Women in Leadership Roles

In the broad story of human history, the patriarchal and utterly male-dominated form of social organization is in fact an anomaly. There have been women in leadership roles of uncountable variety since the dawn of human organization. But still, in this day and age, it’s worth stopping to reflect on a few notable examples of women in leadership roles. It’s not just that representation is important for its own sake, but the models we see in the world help us imagine what’s possible.

Angela Merkel

Unfortunately, many European countries have outpaced the United States in working toward gender equity. Angela Merkel is an excellent illustration of countries making great strides. She has served as Chancellor of Germany since 2005, seeing that country, and all of Europe, through multiple crises, from the Great Recession to the global refugee crisis to, now, the Covid-19 pandemic. She is generally understood to be the most powerful woman in the world. Oh yeah, and before she helped spread democracy into the newly reunited Germany following the fall of the Berlin Wall, she earned a doctorate for her work in quantum chemistry.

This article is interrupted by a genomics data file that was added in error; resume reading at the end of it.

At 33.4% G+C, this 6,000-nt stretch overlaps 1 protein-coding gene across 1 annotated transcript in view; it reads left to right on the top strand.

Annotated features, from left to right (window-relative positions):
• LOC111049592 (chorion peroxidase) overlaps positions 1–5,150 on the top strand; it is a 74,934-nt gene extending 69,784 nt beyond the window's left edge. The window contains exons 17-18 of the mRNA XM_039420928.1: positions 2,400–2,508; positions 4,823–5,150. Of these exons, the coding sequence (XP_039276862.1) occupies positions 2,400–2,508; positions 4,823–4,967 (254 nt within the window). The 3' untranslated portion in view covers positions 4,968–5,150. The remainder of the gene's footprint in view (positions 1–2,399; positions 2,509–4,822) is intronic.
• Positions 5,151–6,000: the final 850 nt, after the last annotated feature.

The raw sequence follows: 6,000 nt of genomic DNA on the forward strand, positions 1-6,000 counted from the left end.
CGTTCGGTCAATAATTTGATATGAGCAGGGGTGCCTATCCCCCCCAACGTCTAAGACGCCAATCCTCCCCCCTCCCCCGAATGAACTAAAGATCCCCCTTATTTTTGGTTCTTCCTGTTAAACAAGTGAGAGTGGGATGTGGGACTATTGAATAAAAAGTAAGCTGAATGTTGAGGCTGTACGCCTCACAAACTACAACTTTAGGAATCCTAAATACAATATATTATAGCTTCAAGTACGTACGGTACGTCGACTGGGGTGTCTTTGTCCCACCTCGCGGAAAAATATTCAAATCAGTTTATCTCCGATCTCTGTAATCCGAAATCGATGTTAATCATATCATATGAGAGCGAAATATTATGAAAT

Oprah Winfrey

Oprah established a successful—but relatively conventional—career in journalism. Then she launched the creation and syndication of her own TV show. This was the launching pad for one of the most powerful multimedia empires in the world! The various enterprises Winfrey now leads touch people in many different parts of their lives. Her shows span from journalism to entertainment to art to spirituality, not to mention health, wellness, beauty, and more. All of this combines to make Winfrey one of the most culturally influential humans of all time.

Sheryl Sandberg

Sandberg is famous for writing a seminal work in the field of women in leadership, Lean In. Of course, the arc of her own career has seen her step into a senior role at one of the most powerful companies in the world. She served in the role of Chief Operating Officer at Facebook. As Facebook’s reputation has suffered drastically in recent years, so has Sandberg been affected. Of course, as women achieve equity in leadership, they will also inevitably share in failures, controversies, and low points. It will be interesting, in the years ahead, to see how the increase of women in leadership roles will interact with people’s perceptions & preferences when it comes to issues of ethics, transparency, and accountability. Women in leadership, of course, invite different kinds and intensities of scrutiny.

Women in Leadership Roles Podcast

One of the best ways to learn about the history as well as the contemporary state of women in leadership is to subscribe to some women in leadership podcasts.